International tanker owner and operator Hafnia BW group on Wednesday (28 October) said it has ordered two Aframax-type LR2 vessels equipped with Liquified Natural Gas (LNG) propulsion.
The vessels are being built by Guangzhou Shipyard International (GSI) and will immediately be chartered by Total on long term time charters with fixed earnings upon delivery in 2023.
Hafnia noted these dual-fuel vessels were meticulously designed to encapsulate the traits it believes necessary for ships of the future.
Each tanker will be 250 metres long with 12 cargo tanks, enabling a carrying capacity of 110,000 deadweight tons (DWT) or 133,500 cubic metres (m3).
Featuring LNG fuel capacity of 3,600 m3, the vessels will have a range of 13,500 nautical miles when sailing on LNG at 14.5 knots.
“These ships are another example of our strategy to support and promote industry decarbonization while still transporting the resources necessary to sustain the world. We believe LNG is the bridge fuel that the shipping industry needs to transition towards a low carbon world,” said Hafnia CEO Mikael Skov.
“Hafnia has already invested in methanol, and engaged in serious research on ammonia – two leading candidates for zero-carbon marine fuels – but now we are investing in the stepping stone that will get us to this future we’ve already started to imagine.”
Hafnia added the vessels are designed with the most efficient LNG propulsion technologies available. Not only will their GHG emissions be 5,000 tons per year lower than conventional tankers, but also approximately 30% lower when compared to standard dual-fuel LNG vessels – making them more than ready for “phase 3” Energy Efficiency Design Index (EEDI) requirements.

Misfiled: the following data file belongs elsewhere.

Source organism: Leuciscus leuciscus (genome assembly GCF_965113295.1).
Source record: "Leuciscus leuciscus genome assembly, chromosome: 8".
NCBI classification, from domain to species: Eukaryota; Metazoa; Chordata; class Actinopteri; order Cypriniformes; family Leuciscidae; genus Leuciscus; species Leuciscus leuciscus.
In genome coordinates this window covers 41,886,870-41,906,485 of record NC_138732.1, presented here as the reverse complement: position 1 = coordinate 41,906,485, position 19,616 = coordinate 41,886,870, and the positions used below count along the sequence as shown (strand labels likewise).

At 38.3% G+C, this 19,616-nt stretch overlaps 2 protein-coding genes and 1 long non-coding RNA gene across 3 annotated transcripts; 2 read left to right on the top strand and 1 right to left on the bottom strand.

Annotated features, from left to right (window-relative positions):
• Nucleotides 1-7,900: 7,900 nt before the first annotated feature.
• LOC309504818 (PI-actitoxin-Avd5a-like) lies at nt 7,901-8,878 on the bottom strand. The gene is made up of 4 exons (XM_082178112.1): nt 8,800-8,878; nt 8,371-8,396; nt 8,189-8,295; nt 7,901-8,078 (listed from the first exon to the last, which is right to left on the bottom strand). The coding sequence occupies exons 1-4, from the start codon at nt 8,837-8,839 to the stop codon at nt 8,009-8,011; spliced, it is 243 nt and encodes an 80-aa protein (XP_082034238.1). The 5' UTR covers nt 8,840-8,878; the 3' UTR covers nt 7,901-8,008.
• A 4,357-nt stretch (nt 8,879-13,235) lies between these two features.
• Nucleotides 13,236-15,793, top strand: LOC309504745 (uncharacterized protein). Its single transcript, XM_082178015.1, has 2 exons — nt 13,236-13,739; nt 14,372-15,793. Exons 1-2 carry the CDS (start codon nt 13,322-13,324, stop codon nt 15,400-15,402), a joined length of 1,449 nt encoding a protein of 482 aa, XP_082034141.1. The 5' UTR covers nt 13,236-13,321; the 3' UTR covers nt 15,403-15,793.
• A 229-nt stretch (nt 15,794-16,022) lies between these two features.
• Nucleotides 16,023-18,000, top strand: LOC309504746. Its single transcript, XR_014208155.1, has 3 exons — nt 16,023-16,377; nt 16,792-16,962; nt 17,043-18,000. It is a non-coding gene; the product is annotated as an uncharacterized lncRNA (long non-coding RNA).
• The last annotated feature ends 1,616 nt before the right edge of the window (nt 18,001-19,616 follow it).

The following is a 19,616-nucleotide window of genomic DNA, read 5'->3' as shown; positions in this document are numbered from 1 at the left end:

While the vessels’ LNG propulsion systems are certainly their calling cards, the tankers will be unique in many other ways, said the company.
The high-pressure dual-fuel LNG engines incorporate a flexible design that not only ensures close to zero methane slip but also makes them adaptable to the zero-emission fuels of the future (such as, but not limited to, ammonia or synthetic methanol).
The vessels will also come with a state-of-the-art fuel gas supply system that has full redundancy on all supply systems so that they can handle boil-off gas from the LNG tanks under any condition. The auxiliary engines for gensets and boilers will also be able to run on multiple fuel types.
Photo credit: Hafnia BW Group
Published: 29 October, 2020
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